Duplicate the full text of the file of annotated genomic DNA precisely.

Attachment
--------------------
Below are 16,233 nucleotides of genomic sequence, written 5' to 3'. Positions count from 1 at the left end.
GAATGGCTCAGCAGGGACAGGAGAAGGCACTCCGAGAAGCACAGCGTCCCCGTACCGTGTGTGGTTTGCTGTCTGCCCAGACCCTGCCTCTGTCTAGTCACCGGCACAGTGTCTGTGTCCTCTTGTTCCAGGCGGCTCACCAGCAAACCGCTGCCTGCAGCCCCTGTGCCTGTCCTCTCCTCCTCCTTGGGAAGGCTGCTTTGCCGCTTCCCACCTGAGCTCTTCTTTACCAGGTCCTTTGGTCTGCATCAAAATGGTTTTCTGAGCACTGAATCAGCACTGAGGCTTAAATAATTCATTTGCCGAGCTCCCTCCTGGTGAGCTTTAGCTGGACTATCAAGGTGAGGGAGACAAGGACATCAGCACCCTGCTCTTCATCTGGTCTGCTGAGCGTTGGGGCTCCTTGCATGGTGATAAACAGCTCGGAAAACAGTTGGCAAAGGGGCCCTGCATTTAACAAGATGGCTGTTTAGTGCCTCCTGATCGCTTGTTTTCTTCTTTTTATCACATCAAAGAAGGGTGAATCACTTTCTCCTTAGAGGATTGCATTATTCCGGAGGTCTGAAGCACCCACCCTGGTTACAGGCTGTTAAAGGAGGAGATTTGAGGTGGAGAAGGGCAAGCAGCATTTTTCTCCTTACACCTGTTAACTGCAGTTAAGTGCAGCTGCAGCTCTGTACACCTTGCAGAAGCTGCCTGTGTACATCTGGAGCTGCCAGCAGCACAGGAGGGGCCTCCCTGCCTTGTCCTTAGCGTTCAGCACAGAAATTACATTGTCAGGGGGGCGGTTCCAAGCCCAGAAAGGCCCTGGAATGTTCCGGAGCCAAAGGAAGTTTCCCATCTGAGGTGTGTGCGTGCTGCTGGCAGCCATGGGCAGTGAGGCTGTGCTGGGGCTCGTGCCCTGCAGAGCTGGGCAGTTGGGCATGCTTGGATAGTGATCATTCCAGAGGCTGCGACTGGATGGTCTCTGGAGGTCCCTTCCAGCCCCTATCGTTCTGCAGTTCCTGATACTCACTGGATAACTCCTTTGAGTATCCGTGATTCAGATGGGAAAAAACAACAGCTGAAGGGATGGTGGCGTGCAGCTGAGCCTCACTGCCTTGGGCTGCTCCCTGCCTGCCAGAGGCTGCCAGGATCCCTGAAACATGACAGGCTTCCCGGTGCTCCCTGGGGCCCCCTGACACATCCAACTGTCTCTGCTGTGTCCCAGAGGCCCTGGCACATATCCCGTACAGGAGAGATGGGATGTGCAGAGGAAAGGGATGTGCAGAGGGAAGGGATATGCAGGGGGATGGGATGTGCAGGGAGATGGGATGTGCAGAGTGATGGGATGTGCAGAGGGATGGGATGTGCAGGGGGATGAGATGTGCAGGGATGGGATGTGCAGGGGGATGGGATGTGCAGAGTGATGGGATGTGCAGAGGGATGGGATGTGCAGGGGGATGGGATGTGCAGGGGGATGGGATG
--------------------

Below are 16,233 nucleotides of genomic sequence, written 5' to 3'. Positions count from 1 at the left end.
GAATGGCTCAGCAGGGACAGGAGAAGGCACTCCGAGAAGCACAGCGTCCCCGTACCGTGTGTGGTTTGCTGTCTGCCCAGACCCTGCCTCTGTCTAGTCACCGGCACAGTGTCTGTGTCCTCTTGTTCCAGGCGGCTCACCAGCAAACCGCTGCCTGCAGCCCCTGTGCCTGTCCTCTCCTCCTCCTTGGGAAGGCTGCTTTGCCGCTTCCCACCTGAGCTCTTCTTTACCAGGTCCTTTGGTCTGCATCAAAATGGTTTTCTGAGCACTGAATCAGCACTGAGGCTTAAATAATTCATTTGCCGAGCTCCCTCCTGGTGAGCTTTAGCTGGACTATCAAGGTGAGGGAGACAAGGACATCAGCACCCTGCTCTTCATCTGGTCTGCTGAGCGTTGGGGCTCCTTGCATGGTGATAAACAGCTCGGAAAACAGTTGGCAAAGGGGCCCTGCATTTAACAAGATGGCTGTTTAGTGCCTCCTGATCGCTTGTTTTCTTCTTTTTATCACATCAAAGAAGGGTGAATCACTTTCTCCTTAGAGGATTGCATTATTCCGGAGGTCTGAAGCACCCACCCTGGTTACAGGCTGTTAAAGGAGGAGATTTGAGGTGGAGAAGGGCAAGCAGCATTTTTCTCCTTACACCTGTTAACTGCAGTTAAGTGCAGCTGCAGCTCTGTACACCTTGCAGAAGCTGCCTGTGTACATCTGGAGCTGCCAGCAGCACAGGAGGGGCCTCCCTGCCTTGTCCTTAGCGTTCAGCACAGAAATTACATTGTCAGGGGGGCGGTTCCAAGCCCAGAAAGGCCCTGGAATGTTCCGGAGCCAAAGGAAGTTTCCCATCTGAGGTGTGTGCGTGCTGCTGGCAGCCATGGGCAGTGAGGCTGTGCTGGGGCTCGTGCCCTGCAGAGCTGGGCAGTTGGGCATGCTTGGATAGTGATCATTCCAGAGGCTGCGACTGGATGGTCTCTGGAGGTCCCTTCCAGCCCCTATCGTTCTGCAGTTCCTGATACTCACTGGATAACTCCTTTGAGTATCCGTGATTCAGATGGGAAAAAACAACAGCTGAAGGGATGGTGGCGTGCAGCTGAGCCTCACTGCCTTGGGCTGCTCCCTGCCTGCCAGAGGCTGCCAGGATCCCTGAAACATGACAGGCTTCCCGGTGCTCCCTGGGGCCCCCTGACACATCCAACTGTCTCTGCTGTGTCCCAGAGGCCCTGGCACATATCCCGTACAGGAGAGATGGGATGTGCAGAGGAAAGGGATGTGCAGAGGGAAGGGATATGCAGGGGGATGGGATGTGCAGGGAGATGGGATGTGCAGAGTGATGGGATGTGCAGAGGGATGGGATGTGCAGGGGGATGAGATGTGCAGGGATGGGATGTGCAGGGGGATGGGATGTGCAGAGTGATGGGATGTGCAGAGGGATGGGATGTGCAGGGGGATGGGATGTGCAGGGGGATGGGATG